U.S. government debt yields rose on Friday, after fresh consumer sentiment data missed expectations; tax reform remained in focus.
The yield on the benchmark 10-year Treasury note climbed to 2.398 percent at 2:08 p.m. ET, while the yield on the 30-year Treasury bond was higher at 2.88 percent. Bond yields move inversely to prices.
Earlier, the 30-year Treasury yield hit a high of 2.868 percent, its highest level since Nov. 1 when the 30-year yielded as high as 2.899 percent.
U.S. consumer sentiment fell from recent peaks in early November, though the index remained at the second-highest level of the year so far.
The University of Michigan's index of consumer attitudes fell to 97.8 in November, missing expectations of a poll of Reuters economists. They had foreseen no change from the 100.7 level at the end of October.
The measure had soared to 101.1 on Oct. 13—the highest level since 2004—and has been consistently deflating since.
Looking to politics, President Donald Trump continued his trip across Asia this Friday. On the last trading day of the week, the incumbent brought the topic of trade to the table in Vietnam.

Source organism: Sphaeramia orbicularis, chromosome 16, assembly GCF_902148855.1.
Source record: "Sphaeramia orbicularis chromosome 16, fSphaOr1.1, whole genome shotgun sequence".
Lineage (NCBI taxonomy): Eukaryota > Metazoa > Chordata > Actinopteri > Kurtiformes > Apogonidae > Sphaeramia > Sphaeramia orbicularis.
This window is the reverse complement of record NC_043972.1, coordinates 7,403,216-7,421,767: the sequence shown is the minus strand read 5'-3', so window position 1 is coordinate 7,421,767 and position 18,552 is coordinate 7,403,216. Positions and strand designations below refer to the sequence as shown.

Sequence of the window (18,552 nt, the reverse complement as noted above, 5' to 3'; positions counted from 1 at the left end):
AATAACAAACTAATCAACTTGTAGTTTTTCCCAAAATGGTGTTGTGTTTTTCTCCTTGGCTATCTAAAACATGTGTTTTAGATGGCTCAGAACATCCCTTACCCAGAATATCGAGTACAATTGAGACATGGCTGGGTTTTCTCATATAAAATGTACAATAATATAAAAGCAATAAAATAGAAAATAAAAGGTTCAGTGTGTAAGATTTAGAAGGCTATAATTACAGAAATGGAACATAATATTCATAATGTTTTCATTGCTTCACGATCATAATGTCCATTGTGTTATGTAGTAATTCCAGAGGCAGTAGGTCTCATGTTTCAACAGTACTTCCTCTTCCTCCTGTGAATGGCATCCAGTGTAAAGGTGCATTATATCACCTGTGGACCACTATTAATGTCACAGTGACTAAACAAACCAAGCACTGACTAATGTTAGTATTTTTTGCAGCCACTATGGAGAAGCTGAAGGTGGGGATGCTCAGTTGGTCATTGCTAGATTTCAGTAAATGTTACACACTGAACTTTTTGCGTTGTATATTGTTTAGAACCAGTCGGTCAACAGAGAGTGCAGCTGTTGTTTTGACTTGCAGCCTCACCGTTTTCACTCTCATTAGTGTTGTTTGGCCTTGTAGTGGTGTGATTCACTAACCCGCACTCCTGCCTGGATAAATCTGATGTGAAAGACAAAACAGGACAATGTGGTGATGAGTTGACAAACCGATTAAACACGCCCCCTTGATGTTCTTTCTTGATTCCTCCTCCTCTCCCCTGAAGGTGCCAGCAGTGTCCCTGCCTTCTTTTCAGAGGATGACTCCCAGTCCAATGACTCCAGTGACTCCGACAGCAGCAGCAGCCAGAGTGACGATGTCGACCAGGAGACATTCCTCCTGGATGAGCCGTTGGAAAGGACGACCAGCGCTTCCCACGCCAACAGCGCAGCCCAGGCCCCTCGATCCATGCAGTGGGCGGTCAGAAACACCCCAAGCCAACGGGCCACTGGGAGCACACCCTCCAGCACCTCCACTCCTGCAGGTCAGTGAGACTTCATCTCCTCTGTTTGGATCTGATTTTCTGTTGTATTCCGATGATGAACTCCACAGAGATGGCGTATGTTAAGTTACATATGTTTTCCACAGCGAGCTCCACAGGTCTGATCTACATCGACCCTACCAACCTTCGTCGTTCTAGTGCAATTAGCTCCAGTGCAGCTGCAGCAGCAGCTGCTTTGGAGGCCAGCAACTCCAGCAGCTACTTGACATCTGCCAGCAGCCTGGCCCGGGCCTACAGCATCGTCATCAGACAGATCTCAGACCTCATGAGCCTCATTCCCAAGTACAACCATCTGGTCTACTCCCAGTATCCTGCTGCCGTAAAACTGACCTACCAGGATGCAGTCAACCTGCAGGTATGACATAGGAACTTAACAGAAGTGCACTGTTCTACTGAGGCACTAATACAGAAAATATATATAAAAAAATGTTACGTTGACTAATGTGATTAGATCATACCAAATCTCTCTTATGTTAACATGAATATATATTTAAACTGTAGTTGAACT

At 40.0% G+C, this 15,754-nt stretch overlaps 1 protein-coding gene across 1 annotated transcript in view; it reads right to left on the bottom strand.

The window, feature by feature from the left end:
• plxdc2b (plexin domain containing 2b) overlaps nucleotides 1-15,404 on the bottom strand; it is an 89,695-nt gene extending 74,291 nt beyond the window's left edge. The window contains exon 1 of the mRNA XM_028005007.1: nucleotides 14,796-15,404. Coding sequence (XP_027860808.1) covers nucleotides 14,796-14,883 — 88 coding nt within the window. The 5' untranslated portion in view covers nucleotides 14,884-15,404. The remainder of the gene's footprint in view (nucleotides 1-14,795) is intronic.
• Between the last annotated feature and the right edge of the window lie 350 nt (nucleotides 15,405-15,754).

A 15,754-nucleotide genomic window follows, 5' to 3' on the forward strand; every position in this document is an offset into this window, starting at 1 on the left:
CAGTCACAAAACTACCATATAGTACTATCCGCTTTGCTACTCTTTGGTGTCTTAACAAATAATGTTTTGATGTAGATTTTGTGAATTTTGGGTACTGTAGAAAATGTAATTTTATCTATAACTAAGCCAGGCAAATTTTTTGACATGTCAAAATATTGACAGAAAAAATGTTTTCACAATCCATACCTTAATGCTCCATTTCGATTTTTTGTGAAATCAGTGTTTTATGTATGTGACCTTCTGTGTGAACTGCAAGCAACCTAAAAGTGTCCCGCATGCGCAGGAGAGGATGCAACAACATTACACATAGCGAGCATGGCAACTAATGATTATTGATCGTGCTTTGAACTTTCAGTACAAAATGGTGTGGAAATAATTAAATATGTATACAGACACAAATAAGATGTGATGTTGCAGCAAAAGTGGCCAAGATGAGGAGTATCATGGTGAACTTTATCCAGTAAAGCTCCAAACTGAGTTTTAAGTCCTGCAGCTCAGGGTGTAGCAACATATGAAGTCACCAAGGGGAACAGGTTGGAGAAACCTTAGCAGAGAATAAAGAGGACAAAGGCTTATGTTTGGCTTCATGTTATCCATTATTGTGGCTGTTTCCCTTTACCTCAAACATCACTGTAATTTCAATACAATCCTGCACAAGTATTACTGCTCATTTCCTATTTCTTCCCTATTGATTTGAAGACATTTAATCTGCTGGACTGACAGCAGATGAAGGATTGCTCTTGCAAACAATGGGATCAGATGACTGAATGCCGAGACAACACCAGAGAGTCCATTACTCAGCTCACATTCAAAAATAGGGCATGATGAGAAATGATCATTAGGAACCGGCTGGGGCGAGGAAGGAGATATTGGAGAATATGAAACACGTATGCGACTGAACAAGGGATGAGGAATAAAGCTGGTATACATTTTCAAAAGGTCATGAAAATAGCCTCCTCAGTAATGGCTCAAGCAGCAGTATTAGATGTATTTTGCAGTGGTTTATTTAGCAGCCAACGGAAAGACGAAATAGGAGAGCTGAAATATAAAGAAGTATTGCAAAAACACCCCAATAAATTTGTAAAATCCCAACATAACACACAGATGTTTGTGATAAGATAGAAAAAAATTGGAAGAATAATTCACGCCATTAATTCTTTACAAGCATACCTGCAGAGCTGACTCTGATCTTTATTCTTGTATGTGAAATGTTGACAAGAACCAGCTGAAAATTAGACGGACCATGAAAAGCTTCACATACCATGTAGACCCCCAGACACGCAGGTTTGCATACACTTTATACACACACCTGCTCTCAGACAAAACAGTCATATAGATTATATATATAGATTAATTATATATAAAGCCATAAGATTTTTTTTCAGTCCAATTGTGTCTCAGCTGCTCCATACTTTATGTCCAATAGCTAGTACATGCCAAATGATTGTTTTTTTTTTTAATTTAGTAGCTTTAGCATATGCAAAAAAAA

Speaking at the Asia-Pacific Economic Cooperation summit in Vietnam, Trump stated that while the U.S. was ready to make bilateral deals with Indo-Pacific nations, this would only be on the foundation of "mutual respect and mutual benefit," adding that the States could no longer tolerate chronic trade abuses.
Elsewhere, Wall Street was under pressure, closing lower on Thursday after news emerged that a corporate tax cut could be delayed. A proposed plan by Senate Republicans would push chopping the corporate tax rate from 35 percent to 20 percent until 2019. The move however is seen as contradicting with another bill which is currently working its way through the House.
—CNBC's Jacob Pramuk and Gina Francolla contributed to this report